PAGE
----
Impact of Setting and Instructional Context for Adolescents with Autism

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Using the appropriate teaching strategies are essential in promoting a healthy learning environment; however, there are challenges with every instructor because every student have their own way of learning, especially with mainstreaming students with special needs. Since laws were passed like The Individuals with Disabilities Education Act (IDEA) and The No Child Left Behind Act of 2001 (NCLB), there has been a standard of learning that each student have to master in order to graduate high school. Students with special needs are no longer overlooked or labeled as unteachable; moreover, school teachers are now accountable more than ever before if students are not passing federal standardized tests. Due to the No Child Left Behind Act, exceptional learners including students with autism must meet federal mandates for major subjects such as, writing, language arts, mathematics and science.
Students with Autism
In our history, there are have been many people with autism who have enhanced our lives with their innovations and possess high IQs such as Albert Einstein. Students who have autism have the ability to learn; however, the instructional strategy they need may differ from general education students. The question J. Kurth and A.M. Mastergeorge investigates in Impact of Setting and Instructional Context for Adolescents With Autism (2010) is, “Does autism students learn at the same rate as general education students?” Those who participated in the study were five special education teachers, nine general education teachers, fifteen adolescents with autism, and thirty adolescent peers of those students (Kurth and Mastergeorge, 2010, 37).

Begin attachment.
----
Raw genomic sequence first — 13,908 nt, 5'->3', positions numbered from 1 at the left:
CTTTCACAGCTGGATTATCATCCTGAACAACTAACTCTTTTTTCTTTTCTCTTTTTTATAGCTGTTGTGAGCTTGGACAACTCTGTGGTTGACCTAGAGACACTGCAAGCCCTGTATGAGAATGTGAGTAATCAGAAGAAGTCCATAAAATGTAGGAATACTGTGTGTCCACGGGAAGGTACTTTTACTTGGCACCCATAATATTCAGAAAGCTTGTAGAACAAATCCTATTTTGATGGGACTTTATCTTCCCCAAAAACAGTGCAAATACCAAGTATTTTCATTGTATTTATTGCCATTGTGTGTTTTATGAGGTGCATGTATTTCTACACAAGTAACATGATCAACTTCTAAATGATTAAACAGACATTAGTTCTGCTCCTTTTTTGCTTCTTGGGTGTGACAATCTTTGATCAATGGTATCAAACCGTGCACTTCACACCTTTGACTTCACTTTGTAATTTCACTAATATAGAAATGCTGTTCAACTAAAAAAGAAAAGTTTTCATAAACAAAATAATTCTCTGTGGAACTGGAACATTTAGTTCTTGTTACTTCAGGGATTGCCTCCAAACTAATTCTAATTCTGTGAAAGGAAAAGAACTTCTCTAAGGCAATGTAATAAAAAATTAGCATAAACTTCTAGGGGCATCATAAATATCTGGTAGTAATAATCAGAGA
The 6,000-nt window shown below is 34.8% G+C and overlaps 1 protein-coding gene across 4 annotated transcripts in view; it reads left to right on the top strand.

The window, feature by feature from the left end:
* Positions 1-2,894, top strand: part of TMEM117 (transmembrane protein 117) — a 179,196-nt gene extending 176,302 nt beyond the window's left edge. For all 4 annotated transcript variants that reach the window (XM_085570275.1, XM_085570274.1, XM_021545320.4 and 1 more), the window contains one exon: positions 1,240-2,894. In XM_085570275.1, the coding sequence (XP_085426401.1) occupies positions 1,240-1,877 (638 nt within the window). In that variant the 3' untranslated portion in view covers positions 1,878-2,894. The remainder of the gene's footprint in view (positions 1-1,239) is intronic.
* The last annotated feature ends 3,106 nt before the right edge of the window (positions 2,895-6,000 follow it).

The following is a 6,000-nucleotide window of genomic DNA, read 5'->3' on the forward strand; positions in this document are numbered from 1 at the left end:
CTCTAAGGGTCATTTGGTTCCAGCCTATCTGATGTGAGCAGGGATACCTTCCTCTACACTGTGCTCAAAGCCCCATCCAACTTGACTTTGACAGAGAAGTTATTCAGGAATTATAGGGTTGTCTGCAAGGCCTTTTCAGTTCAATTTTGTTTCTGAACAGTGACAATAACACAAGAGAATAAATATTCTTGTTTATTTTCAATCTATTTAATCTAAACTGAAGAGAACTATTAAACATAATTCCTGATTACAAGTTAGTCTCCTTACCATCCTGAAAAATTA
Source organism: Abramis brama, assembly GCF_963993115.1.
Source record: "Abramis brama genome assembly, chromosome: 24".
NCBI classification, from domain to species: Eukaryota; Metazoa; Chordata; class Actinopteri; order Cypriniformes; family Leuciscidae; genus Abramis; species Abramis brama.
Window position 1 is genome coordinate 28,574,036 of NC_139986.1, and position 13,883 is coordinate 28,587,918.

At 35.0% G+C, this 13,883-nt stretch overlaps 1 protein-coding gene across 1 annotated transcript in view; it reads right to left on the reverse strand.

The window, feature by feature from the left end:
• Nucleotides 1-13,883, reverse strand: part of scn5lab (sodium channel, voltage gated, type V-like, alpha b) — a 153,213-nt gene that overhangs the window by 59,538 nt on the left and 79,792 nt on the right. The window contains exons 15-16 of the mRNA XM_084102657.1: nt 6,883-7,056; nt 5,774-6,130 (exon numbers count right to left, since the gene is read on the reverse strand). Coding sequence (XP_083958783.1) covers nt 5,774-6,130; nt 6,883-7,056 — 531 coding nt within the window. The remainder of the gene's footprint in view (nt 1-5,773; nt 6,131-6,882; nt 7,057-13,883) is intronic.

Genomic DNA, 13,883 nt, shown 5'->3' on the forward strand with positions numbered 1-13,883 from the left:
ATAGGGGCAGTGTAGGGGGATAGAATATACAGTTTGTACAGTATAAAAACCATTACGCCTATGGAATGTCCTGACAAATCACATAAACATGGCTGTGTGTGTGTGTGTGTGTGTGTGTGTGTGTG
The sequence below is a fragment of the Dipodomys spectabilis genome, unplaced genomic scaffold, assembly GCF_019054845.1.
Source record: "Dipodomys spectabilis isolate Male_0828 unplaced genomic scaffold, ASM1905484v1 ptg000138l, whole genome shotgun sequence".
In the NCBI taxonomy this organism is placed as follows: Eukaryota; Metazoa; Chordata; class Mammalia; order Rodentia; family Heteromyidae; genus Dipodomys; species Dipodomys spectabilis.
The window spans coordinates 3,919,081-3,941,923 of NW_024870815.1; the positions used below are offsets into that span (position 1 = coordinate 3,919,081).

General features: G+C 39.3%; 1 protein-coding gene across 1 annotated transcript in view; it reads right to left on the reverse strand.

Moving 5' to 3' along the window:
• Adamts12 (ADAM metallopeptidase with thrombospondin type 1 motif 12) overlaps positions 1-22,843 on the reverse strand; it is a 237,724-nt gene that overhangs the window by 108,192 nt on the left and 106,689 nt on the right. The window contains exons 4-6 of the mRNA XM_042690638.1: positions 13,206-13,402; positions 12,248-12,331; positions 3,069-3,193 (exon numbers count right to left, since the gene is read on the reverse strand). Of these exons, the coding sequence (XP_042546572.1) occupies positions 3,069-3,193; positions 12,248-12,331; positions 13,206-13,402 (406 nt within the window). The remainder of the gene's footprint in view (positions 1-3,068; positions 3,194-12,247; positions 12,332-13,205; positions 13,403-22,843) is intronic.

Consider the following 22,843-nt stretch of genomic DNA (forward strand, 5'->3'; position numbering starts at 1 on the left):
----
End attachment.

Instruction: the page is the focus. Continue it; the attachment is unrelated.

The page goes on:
One could understand the plight of teachers when their profession are in jeopardy if they canno...

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...urth and Mastergeorge, 2010, 37).
As a result of the study, there were no significance difference between with either group, student with autism or general education students. Therefore, instruction strategies are imperative, however, participants including parents in the particular study had no incentive to participate. Yet their participation proves their eagerness to see if there are dynamic differences in how their special need children learn compared to general education students.

Works Cited

Kurth, J. and Mastergeorge, A. M. (2010). Impact of setting and instructional context for adolescents with autism. Hammill Institute on Disabilities and Sage. Retrieved from
Ormrod, J. E. (2012). Essentials of educational psychology: Big ideas to guide effective teaching, 3rd, ed. Boston, MA: Pearson Education, Inc.

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